The active versus passive debate has been ongoing for nearly 60 years but really gained steam since the 2008 recession. The financial crash and resulting stock market collapse scarred a large number of investors and made them lose faith in mutual funds and their ability to perform through market downturns. Couple that with a growing body of research that showed that active managers couldn’t consistently beat their benchmarks over the long-term and investors started questioning the entire mutual fund industry.
This resulted in the migration of trillions of funds out of actively managed investment products and into passive indices and exchange traded funds (ETFs). In 2008, US investors had around $500 million invested in ETFs. Today this number has grown more than tenfold as the graph below illustrates.
So, what is this debate exactly? Active investing refers to trading securities in an effort to find the ones that will perform well over time. An actively managed fund would usually have a team of portfolio managers who would analyze potential investments based on their cash flows, future growth prospects, etc. They could have specific criteria for portfolio construction such as growth or value investing, or a focus on the size of the potential companies they would invest in such as small-cap or large-cap stocks. Most importantly, the buying and selling activity is based on the portfolio manager’s judgment. When an investor places money in a mutual fund, he is essentially hoping that the portfolio manager has skill at evaluating good investment opportunities.
In contrast, passive strategies aim to replicate the performance of an index such as the S&P500 which is a market-capitalization-weighted index tracking the performance of 500 of the largest companies listed on stock exchanges in the US. A passive investor wouldn’t bother with assessing the value of any specific stock within the index and would aim to simply replicate the performance of the overall index. The best investment vehicles one can use to do this are exchange traded funds like the ones discussed above.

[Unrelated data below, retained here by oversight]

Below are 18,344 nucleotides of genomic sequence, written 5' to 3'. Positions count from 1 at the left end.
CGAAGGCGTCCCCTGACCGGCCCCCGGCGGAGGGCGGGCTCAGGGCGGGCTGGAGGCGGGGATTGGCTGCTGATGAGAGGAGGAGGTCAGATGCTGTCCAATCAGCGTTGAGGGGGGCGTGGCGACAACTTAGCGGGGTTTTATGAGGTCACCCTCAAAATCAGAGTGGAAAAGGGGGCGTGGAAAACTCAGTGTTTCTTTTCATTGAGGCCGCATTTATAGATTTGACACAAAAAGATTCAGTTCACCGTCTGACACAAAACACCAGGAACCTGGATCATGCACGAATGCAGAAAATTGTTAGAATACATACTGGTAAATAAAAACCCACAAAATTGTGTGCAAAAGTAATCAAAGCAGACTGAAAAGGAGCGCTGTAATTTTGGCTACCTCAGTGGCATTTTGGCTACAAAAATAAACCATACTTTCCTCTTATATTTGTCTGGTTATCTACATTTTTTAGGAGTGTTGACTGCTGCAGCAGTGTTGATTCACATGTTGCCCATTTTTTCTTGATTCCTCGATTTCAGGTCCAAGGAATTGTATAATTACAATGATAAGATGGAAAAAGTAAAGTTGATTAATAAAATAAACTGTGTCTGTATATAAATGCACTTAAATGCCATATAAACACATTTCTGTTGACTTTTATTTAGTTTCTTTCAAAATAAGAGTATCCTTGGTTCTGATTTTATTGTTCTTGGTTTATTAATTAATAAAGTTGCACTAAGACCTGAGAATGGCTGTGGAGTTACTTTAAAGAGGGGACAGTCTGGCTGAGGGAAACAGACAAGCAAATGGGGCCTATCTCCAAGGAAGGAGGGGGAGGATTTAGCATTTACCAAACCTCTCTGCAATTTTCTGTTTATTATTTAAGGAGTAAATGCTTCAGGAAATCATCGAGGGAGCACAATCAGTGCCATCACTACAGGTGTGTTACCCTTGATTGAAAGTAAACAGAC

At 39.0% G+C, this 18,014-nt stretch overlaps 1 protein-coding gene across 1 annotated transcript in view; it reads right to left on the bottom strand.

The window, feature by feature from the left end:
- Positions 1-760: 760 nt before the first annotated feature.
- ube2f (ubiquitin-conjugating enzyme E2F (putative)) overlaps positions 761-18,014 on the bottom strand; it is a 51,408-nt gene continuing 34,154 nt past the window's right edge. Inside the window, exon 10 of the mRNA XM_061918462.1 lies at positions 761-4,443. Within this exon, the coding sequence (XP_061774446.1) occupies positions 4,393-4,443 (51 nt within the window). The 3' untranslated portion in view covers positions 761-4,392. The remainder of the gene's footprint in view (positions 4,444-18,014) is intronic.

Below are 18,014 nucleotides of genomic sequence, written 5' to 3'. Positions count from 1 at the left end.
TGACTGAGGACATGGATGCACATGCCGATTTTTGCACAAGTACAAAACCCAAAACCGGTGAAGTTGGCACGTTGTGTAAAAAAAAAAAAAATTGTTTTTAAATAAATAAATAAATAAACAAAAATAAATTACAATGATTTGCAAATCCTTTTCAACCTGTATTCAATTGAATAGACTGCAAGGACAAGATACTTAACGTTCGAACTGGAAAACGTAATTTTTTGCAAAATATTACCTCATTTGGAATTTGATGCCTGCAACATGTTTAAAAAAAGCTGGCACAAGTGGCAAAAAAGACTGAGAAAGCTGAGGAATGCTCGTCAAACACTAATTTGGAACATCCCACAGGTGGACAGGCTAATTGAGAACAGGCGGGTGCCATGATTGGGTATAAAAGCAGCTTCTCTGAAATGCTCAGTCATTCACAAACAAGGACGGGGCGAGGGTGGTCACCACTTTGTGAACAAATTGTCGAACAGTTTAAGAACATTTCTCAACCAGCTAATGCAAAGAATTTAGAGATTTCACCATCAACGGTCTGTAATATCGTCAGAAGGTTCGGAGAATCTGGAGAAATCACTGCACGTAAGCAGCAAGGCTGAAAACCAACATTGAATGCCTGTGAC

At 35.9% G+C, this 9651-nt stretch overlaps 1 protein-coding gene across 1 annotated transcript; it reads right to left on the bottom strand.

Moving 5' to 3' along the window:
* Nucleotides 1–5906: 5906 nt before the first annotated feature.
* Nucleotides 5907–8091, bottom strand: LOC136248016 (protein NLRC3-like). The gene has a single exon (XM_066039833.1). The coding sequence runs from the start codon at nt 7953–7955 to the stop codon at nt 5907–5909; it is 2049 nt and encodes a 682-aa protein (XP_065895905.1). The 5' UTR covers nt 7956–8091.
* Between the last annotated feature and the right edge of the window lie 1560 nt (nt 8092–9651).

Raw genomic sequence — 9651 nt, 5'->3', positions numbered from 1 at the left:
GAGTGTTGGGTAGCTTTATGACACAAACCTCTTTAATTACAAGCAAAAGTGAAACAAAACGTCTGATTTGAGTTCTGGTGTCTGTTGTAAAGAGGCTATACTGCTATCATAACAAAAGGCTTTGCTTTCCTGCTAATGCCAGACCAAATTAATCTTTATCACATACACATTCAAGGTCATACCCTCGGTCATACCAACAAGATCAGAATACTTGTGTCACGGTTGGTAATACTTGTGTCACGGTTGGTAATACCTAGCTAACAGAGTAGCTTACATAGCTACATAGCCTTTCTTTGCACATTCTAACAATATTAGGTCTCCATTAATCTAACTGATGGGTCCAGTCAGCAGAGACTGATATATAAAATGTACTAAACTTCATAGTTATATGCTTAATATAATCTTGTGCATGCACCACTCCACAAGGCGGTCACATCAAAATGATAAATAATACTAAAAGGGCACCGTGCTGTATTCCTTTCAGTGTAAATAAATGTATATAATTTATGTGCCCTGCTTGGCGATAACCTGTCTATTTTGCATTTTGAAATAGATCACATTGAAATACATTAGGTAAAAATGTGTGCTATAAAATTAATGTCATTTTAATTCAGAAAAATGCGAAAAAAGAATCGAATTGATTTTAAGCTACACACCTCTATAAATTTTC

This brings us to the next question – how come ETFs have become so popular? The answer is that there is overwhelming evidence that actively managed mutual funds have a very hard time generating performance better than their benchmarks. These benchmarks are simply the indices that ETFs are based on. For example, a mutual fund that invests in large-cap US stocks will be benchmarked against the S&P500 index. From the investors’ perspective, it is important to evaluate the fund’s chances of beating its index, because the index represents the investor’s opportunity cost. If the investor doesn’t have strong conviction in a portfolio manager’s ability to beat the S&P500, the investor has the option to simply buy a low-cost ETF that tracks the index and call it a day.
Since the first publication of the S&P Indices Versus Active Funds (SPIVA) U.S. Scorecard in 2002, S&P Dow Jones Indices has been the de facto scorekeeper of the ongoing active versus passive debate. The Scorecard has been extended to other countries including Canada. The SPIVA Canada Scorecard measures the performance of Canadian managed funds against their respective benchmarks over various time horizons, covering actively large-, mid- and small-cap as well as international and global equity funds. This is the largest study of its kind focused on Canadian funds. Perhaps not surprisingly, Canadian banks and asset managers don’t bother producing similar research.
According to the SPIVA Canada Scorecard, a cross-category average of 90% of active funds underperformed their respective benchmark index over the past 10 years. There has been some variation across categories, but not much as the graph below indicates.
What is more, underperformance generally increased as the measurement horizon. This data should give pause to any mutual fund investor.
What is more, the few funds that manage to beat their benchmark have likely done so based on sheer luck. Genuine skill is more likely to persist, while luck is random and fleeting. Thus, one measure of skill is the consistency of a fund’s performance relative to its peers. This is also something that the Scorecard measured. It looked at the consistency of a fund’s performance and found that, regardless of asset class or style focus, active management outperformance is typically relatively short-lived, with very few funds consistently outranking their peers.
As a matter of fact, the percentage of funds who were in the top half of their peer rankings as of June 2018 and remained so over the following years was smaller than what would be expected under a random distribution of returns.
This suggests not only the lack of skill, but negative skill. Yet somehow there is over $17 trillion still invested in mutual funds generating billions of dollars in management fees for their promoters. While this is the case the investment industry will fight tooth and nail to keep the active versus passive debate going regardless of the evidence.